Review by J.T. Johnson
DIRECTOR: Lee Daniels
CINEMATOGRAPHY: Andrew Dunn
WRITER: Geoffrey S. Fletcher
MUSIC: Mario Grigorov
Gabourey Sidibe plays the title character of Claireece “Precious” Jones, an obese, illiterate 16-year-old girl who has a child with a second one on the way. Precious struggles through school while trying to take care of her very abusive mother (Mo’Nique), a woman who only cares about her welfare checks. Meanwhile, Precious’ grandmother takes care of her first child who happens to have Down Syndrome.
Precious fights all of this by escaping into a world of imagination. When her mother is being abusive or someone is making fun of her, it is through this world of fantasy that she survives.
This all begins to change one day when Precious is suspended from school by her junior high school principle. The principle, Mrs. Lichtenstein, arranges to have her attend an alternative school in an attempt to help Precious. In the end, this is a film about hope. Not for some material gain or escaping the environment in which Precious exist, but for hope in one’s self.
Inspirational films of the past have always had a tendency to tell the story from the perspective of the one doing the inspiring be it a teacher or a coach. It was refreshing to see a film focus on one of the troubled youths instead and really tell their story. Precious is not just a character in a story, she embodies that of all kids who live a rough existence and are looking for a way out. She puts a face to people who are otherwise ignored.
However, what makes this film truly work is Sidibe. She is not just an actress playing the role of Precious, she is Precious. Never once does the audience question her or feel that she is out of place. This is one of those rare performances in film that is utterly flawless. Sidibe deserves the Best Actress award and it would be a shame if the Academy ignored her next year.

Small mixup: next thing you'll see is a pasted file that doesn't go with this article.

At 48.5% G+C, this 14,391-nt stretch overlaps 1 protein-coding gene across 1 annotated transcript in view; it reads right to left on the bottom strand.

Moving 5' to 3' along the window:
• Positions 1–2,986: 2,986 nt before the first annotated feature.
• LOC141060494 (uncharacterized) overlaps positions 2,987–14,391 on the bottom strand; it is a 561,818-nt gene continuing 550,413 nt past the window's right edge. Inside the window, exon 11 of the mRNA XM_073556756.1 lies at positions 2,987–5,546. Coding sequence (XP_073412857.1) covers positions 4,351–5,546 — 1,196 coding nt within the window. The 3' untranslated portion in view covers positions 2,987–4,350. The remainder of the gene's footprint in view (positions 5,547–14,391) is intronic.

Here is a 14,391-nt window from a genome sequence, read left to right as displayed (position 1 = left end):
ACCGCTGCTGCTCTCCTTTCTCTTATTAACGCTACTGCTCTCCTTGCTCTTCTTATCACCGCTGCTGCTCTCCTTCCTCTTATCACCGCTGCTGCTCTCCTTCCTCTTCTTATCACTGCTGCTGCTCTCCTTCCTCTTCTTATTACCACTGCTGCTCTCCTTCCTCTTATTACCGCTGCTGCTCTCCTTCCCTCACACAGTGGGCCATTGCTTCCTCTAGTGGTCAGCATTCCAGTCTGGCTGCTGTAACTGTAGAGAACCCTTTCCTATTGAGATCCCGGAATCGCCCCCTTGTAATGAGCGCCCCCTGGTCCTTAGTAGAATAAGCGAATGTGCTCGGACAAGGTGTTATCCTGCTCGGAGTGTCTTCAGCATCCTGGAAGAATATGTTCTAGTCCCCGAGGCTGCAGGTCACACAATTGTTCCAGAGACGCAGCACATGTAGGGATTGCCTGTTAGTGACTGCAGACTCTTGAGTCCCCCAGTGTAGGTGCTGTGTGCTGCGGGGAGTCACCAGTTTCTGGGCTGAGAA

Also, if anyone ever deserved the Best Supporting Actress award next year, it would have to be Mo’Nique as the absolutely vile and disgusting mother. Like Sidibe, the stand-up comic that audiences are used to seeing is completely gone and only mother Mary remains. Mo’Nique plays a mother that makes “Mommie Dearest’s” Joan Crawford look like a saint by comparison.
Audiences will definitely be impressed when they see Mo’Nique perform one of the best monologues ever written near the end of the film and they, along with Precious, truly learn who this character is.
The other supporting roles are near flawless, as well. Paula Patton is a great joy to watch as Precious’ new teacher, Ms. Rain. Patton chooses to play Ms. Rain as a woman who sees potential in Precious and her other students. However, she also knows at the same time that she has to sometimes push the children into doing what they have to do in order to learn.
In the meantime, director Lee Daniels made a bold choice in casting Mariah Carey as Mrs. Weiss, Precious’ social worker. Carey chooses to not wear any make-up for the role and also plays Mrs. Weiss as a woman who does not really seem to care that much for Precious. But like the other characters, she slowly changes as the film progresses. Carey is not on screen for long, but when she is, she doesn’t mess around and proves that Daniels knew what he was doing when he cast her.
In the end, “Precious” turns out to be one of the most realistic and thought provoking inspirational films to come around in a long time. Like Sidibe with the Best Actress award, it would be a shame if the Academy chose to ignore this film as a Best Picture contestant. It would also be a shame for precious girls everywhere if audiences also chose to ignore the power this film truly holds.